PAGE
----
At a general level the use of spatial representations to help categorize the world is acknowledged as important in children’s learning (e.g., Namy et al., 1997; Schwartz and Heiser, 2006) and the ability to construct abstract spatial representations from verbal symbols is a cornerstone of human spatial cognition (Pazzaglia et al., 2012). For example, there is some evidence for an imagery-based “mental time line” in adult participants where temporal events are spatially mapped (Arzy et al., 2009). Heine et al. (2011) have also presented EEG data from elementary school children indicating visual imagery activity during numerical comparisons.
More specifically, initial learning of the sequential ordering of acquired verbal symbols such as numerals or calendar units will benefit from visuospatial representations because, prior to around 7 years, children tend to show little use of their phonological loop to rehearse verbal sequences in working memory (Flavell et al., 1966; Hitch et al., 1988). Whether spatial forms develop may therefore depend on individual differences in the ages at which a given child learns such sequences relative to maturation of their phonological rehearsal. However, even when phonological rehearsal is available, visuospatial representations will benefit learning and long-term retention due to the documented advantages of dual coding (Paivio, 1971; Clark and Paivio, 1991). Apparent randomness and irregularity in the layout of some spatial forms may partly derive from acquisition at these early ages when executive control over image generation is underdeveloped, and when spatial layout is less constrained by social conventions of, for example, left to right writing or circular clockwise time representation.
Persistence of visuospatial representations into later childhood and adulthood will be influenced by continued individual differences in reliance on verbal versus non-verbal strategies. In this respect it is notable that adult sequence-space synesthetes report prevalent general visual imagery, may show above-average visuospatial skill in some domains, and seem to adopt more visuospatial strategies (e.g., during some types of mental arithmetic; Ward et al., 2009). Seron et al. (1992) also reported below-average scores on self-report measures of verbalizing tendency although this was not replicated by Meier and Rothen (2013).
However it is important to acknowledge that spatial forms probably derive from multiple developmental influences. If they resulted solely from a developmental delay in phonological rehearsal, we would expect sequences that are learned earliest in life to be most prone to elicit spatial forms. But this is not the case. Numbers 1–30 are on average acquired by children before the calendar sequence of 12 months, and can be expressed earlier in a linear spatial layout (see Table 1 in Berteletti et al., 2012). On the other hand, number forms appear to be much less common than month forms, occurring largely in people who also have other types of form such as months (Phillips, 1897; Price et al., 2009). Therefore, although a minority of synesthetes may develop all their spatial forms due to problematic rote verbal rehearsal in childhood, additional factors must be at play among the majority of synesthetes. For example, it is possible that that calendar sequences are more difficult to learn than numbers, and so are more sensitive to deficiencies in verbal rehearsal. Alternatively, the normal tendency for linear spatial coding of numbers to precede and later generalize to other sequences such as months (Berteletti et al., 2012) may be disrupted, perhaps again owing to deficient verbal encoding, leading to atypical visualization strategies.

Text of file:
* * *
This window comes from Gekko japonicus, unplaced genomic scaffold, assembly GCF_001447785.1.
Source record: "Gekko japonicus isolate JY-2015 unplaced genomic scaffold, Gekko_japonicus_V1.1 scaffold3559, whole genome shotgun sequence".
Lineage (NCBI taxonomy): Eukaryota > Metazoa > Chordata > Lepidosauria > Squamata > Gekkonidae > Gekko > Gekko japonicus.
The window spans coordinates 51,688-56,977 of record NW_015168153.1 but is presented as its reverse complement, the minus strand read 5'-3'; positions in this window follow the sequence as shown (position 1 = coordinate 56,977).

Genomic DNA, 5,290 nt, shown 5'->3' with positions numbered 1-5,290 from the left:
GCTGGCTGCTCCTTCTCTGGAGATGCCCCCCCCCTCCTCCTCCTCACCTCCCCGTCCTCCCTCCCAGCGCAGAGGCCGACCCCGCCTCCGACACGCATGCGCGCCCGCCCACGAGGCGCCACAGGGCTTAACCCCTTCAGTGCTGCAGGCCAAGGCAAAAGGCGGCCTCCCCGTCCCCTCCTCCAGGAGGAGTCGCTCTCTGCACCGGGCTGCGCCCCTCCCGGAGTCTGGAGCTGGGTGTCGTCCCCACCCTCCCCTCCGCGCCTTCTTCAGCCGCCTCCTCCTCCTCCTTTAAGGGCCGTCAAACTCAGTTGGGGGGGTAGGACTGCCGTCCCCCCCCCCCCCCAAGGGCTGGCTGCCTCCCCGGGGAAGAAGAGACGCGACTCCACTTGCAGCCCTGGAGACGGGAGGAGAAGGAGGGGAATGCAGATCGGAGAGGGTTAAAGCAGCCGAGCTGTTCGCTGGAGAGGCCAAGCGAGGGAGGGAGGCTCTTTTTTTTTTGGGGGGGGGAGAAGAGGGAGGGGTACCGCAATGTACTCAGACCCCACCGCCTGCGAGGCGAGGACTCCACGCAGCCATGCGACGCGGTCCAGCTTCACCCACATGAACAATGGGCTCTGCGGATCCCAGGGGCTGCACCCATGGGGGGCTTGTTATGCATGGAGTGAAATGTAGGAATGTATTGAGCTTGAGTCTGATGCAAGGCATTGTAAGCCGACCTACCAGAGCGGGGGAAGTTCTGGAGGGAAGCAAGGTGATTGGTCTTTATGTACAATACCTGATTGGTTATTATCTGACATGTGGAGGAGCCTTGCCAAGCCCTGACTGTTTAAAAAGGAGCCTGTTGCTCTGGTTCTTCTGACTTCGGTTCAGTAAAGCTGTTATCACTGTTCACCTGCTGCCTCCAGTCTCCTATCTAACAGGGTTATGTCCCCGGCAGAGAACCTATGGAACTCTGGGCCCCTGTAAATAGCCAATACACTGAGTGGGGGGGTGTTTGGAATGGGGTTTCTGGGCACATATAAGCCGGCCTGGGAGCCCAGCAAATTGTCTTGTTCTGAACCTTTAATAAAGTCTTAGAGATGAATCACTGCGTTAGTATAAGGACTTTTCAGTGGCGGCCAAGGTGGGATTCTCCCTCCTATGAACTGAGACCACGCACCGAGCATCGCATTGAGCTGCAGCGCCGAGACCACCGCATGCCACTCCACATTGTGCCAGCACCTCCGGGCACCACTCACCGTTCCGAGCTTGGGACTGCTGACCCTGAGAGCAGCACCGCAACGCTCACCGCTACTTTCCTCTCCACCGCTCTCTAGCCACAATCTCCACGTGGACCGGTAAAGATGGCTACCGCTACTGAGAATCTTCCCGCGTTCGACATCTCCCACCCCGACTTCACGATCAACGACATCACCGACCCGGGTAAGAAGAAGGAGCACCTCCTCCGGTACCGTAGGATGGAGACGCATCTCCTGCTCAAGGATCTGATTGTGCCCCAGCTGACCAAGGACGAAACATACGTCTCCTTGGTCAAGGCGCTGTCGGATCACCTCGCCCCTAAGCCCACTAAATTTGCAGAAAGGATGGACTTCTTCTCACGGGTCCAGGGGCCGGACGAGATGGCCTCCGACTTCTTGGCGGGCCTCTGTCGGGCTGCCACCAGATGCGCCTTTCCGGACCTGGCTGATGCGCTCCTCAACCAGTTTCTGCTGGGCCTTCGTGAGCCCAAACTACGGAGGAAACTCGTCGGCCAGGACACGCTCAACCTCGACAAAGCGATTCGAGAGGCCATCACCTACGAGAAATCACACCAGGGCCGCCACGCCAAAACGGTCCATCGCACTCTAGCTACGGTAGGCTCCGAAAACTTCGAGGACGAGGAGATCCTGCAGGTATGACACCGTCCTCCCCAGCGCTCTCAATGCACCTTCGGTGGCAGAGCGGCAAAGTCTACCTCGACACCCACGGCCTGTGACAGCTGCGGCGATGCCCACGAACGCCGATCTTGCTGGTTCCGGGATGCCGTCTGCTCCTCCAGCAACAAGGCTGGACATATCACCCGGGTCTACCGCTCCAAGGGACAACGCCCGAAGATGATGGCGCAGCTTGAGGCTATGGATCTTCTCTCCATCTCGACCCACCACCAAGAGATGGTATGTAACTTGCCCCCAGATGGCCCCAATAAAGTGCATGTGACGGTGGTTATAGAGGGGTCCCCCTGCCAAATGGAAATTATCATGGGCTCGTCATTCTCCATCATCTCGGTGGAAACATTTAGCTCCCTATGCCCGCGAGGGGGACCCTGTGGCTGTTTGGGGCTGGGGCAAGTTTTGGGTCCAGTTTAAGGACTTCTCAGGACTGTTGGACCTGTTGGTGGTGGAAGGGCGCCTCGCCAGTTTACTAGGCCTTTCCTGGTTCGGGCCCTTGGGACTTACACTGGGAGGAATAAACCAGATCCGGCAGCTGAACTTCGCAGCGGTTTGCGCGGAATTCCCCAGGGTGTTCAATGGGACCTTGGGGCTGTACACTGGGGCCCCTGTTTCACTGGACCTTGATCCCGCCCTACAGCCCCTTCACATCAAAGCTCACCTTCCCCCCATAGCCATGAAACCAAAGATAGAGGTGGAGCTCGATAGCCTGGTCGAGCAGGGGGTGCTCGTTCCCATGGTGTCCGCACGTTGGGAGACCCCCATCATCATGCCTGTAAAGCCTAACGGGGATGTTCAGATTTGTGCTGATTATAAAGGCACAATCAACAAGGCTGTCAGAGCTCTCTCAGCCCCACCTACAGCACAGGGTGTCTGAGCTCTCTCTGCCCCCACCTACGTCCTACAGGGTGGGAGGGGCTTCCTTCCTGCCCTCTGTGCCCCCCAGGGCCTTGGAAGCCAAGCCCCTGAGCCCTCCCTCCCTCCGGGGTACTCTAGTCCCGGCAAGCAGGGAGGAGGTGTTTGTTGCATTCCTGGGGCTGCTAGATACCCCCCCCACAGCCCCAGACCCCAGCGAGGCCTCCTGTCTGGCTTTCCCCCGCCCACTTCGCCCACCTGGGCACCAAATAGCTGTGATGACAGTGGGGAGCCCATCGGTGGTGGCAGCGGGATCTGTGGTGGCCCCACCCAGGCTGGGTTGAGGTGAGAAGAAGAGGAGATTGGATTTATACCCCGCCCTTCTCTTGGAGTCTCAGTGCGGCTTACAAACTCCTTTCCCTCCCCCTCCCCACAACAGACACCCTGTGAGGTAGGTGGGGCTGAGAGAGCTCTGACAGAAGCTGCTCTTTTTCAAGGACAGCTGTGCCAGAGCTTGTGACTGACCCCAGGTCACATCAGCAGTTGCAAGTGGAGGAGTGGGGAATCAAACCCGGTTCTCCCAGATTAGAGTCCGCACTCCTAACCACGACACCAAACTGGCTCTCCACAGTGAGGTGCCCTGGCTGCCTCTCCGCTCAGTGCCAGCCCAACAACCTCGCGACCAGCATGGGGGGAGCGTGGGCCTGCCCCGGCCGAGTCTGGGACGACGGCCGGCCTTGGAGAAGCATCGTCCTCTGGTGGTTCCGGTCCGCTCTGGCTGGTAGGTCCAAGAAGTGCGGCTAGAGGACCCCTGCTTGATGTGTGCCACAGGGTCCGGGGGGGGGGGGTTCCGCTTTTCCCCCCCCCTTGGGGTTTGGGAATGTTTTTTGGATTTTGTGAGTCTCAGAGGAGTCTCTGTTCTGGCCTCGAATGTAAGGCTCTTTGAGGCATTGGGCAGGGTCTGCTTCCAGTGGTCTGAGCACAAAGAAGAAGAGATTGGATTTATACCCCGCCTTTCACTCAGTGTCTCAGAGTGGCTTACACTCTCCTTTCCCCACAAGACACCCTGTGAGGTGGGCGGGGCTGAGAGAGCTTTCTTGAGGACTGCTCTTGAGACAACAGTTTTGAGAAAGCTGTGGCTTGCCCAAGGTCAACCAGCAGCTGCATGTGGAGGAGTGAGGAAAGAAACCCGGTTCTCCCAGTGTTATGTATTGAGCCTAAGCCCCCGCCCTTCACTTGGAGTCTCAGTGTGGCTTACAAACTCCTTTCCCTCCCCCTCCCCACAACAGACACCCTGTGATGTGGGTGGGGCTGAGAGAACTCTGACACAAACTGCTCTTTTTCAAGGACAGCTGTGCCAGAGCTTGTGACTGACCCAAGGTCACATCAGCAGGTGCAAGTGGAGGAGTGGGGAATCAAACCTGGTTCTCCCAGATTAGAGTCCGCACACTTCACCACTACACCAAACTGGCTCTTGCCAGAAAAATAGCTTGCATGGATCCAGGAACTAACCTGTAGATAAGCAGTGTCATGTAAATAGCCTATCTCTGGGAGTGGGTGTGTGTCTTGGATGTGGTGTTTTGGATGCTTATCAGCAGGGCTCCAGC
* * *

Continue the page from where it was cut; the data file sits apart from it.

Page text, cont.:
Further Elaboration of Spatial Forms
Moving beyond the advantages of visuospatial representations for initial acquisition of sequences, calendar sequences may induce spatial forms more often than numbers because they are more likely to be taught diagrammatically in the first place. Although most synesthetes forget the origins of their forms, some do claim their calendar forms were influenced by exposure to diagrammatic representations from school, TV, calendars, etc. In addition to such environmental influences, continuing developmental incentives for spatial forms may include more complex representational roles such as depicting the cyclical nature of calendar sequences via closed circles.
Once established, spatial forms are reported to increase in complexity from childhood to adulthood (Phillips, 1897; Morton, 1936). This complexity can include creative symbolism such as bends in number lines at decade breaks, distortions of date lines to mark personally significant events, and the use of spatial extent in month or weekday forms to represent the personal importance of some time periods (Price and Mattingley, 2013). By contrast to earlier randomness in forms, controlled and complex imagery of this kind, along with improved processing of spatial relations between objects, will be more dependent on attentional executive-based processes (Pearson et al., 1996; Pearson, 2007) which develop markedly from the age of six onward (Gathercole et al., 2004; Chevalier et al., 2013).